Redundant and conflicting cybersecurity regulations are burdensome for business compliance and can make security programs less effective. The 2023 National Cyber Strategy recognized that these burdens exist and tasked the Office of the National Cyber Director (ONCD) with an initiative to make it easier for organizations by harmonizing security regulations.
To gather input from industry, ONCD released a Request for Information (RFI) on Cybersecurity and Regulatory Harmonization. The Cybersecurity Coalition submitted comments to the RFI and appreciates ONCD and the Office of Management and Budget (OMB) for their openness and commitment to working with industry stakeholders to address cybersecurity regulatory fragmentation. Our response to this RFI is organized into the following sections:
- Support for Harmonization
- Using the FedRAMP Model for Reciprocity
- Coregulatory Models to Drive Harmonization
Support for Harmonization
The Cybersecurity Coalition advocates for the simplification of cybersecurity compliance processes, emphasizing that redundant regulations undermine investments in security and innovation. The growing number of security regulations in the U.S. and around the globe burdens the private sector and complicates aligning regulations across different jurisdictions and industries. Reducing duplication and redundancies in regulatory and administrative requirements will empower organizations to deploy security measures aligned with their needs and allocate resources for enhanced resilience.
While conflicting regulations are less common, the primary challenge arises from various independent agencies, which ONCD might find difficulty trying to influence. Nevertheless, greater federal coordination is crucial, as demonstrated by a 2020 Government Accountability Office (GAO) report revealing a lack of federal interagency coordination, highlighting the potential benefits of streamlined regulatory models that incorporate multi-level agency communication.
The Coalition recommends that ONCD’s harmonization efforts prioritize interagency collaboration, industry-informed consensus standards, and coregulatory models to create more efficient compliance schemes focused on consistent standards, enabling automation and the reuse of compliance artifacts.
Using the FedRAMP Model for Reciprocity
The Coalition recommends that ONCD consider the Federal Risk and Authorization Management Program (FedRAMP) structure as a potential model to simplify cybersecurity regulations and reduce redundancy. Despite facing implementation challenges, FedRAMP offers a structured, standardized approach for security assessment and authorization of cloud services used by the federal government, minimizing duplication of compliance efforts. Key features include basing certification on common National Institute of Standards and Technology (NIST) standards, allowing a single authorization process for recognition across federal agencies, and a collaborative governance structure to prevent miscommunication and duplicative requirements.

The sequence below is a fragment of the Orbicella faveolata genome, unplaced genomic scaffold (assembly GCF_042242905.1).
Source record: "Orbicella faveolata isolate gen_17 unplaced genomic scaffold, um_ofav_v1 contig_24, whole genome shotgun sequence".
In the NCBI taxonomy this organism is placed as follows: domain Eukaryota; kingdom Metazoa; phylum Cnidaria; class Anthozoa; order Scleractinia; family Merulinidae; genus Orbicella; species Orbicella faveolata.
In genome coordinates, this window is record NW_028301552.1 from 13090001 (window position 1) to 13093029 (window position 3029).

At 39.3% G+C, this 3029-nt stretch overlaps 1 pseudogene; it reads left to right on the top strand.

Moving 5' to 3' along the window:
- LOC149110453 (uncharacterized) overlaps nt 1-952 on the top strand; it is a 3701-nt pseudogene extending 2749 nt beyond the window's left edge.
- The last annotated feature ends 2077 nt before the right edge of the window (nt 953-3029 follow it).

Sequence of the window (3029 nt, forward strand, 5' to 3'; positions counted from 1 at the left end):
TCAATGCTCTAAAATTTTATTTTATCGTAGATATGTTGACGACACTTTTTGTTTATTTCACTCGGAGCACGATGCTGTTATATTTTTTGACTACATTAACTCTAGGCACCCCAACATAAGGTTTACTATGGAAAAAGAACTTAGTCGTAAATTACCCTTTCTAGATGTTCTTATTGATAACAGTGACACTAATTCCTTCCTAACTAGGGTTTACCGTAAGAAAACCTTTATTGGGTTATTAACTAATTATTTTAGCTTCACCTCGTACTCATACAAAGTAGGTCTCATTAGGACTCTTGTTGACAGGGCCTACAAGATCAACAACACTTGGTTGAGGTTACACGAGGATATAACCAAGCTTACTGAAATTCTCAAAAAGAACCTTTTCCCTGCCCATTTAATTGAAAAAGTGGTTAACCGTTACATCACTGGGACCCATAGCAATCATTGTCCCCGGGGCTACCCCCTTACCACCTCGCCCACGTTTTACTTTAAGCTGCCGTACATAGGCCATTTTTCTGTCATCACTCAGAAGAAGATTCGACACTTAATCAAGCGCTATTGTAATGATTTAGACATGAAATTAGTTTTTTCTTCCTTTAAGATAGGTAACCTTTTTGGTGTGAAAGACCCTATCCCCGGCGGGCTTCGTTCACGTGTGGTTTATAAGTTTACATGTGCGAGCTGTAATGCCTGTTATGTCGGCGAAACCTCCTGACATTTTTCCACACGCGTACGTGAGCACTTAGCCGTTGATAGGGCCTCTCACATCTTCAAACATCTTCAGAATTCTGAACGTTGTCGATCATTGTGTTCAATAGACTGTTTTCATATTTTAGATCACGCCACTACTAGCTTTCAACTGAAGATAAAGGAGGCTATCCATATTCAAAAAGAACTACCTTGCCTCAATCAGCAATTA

However, FedRAMP is known to have a long and costly certification process that poses barriers for entry, which is why the Coalition suggested allowing entities to either self-certify or obtain a pre-certification by a third-party assessment organization. The Coalition is also aware of the latest proposed updates to FedRAMP and are supportive of the changes to accept external frameworks and certifications as well as the reorganization of the FedRAMP Board to include other government agencies. Overall, the Coalition recommends ONCD incorporate lessons learned from the FedRAMP governance model, streamlined approach to certifications, and grounding of security requirements in common standards.
Coregulatory Models to Drive Harmonization
Finally, the Coalition supports the use of coregulatory models such as the Federal Financial Institutions Examination Council (FFIEC) as effective approaches for establishing uniform requirements and oversight across multiple regulatory bodies. The FFIEC’s consistency in requirements helps reduce redundant compliance efforts for entities subject to various financial services regulators. The FFIEC’s common cybersecurity assessment tool (CAT) enables entities to measure their cybersecurity readiness in line with examiner criteria, and was developed to be consistent with the NIST Cybersecurity Framework and the FFIEC Information Technology Examination Handbook.
However, due to limitations such as infrequent updates to the CAT, the Financial Services Sector Coordination Council developed the Cyber Risk Institute (CRI) Profile. The CRI Profile integrates the CAT, is based on the NIST Cybersecurity Framework, and harmonizes over 2,400 regulatory expectations into 277 control objectives. The Profile is also regularly updated to reflect cybersecurity regulatory developments.
The Coalition urges ONCD to promote wider adoption of coregulatory models like FFIEC and the use of unified compliance frameworks like the CAT and CRI profile, which can also help government agencies in hiring examiners more efficiently due to their alignment with widely recognized standards and examination expectations.
The Coalition appreciates the opportunity to contribute towards this effort of cybersecurity regulatory harmonization and hopes its responses will be useful in informing ONCD. For more details on the Coalition’s input, please see our comments to ONCD.
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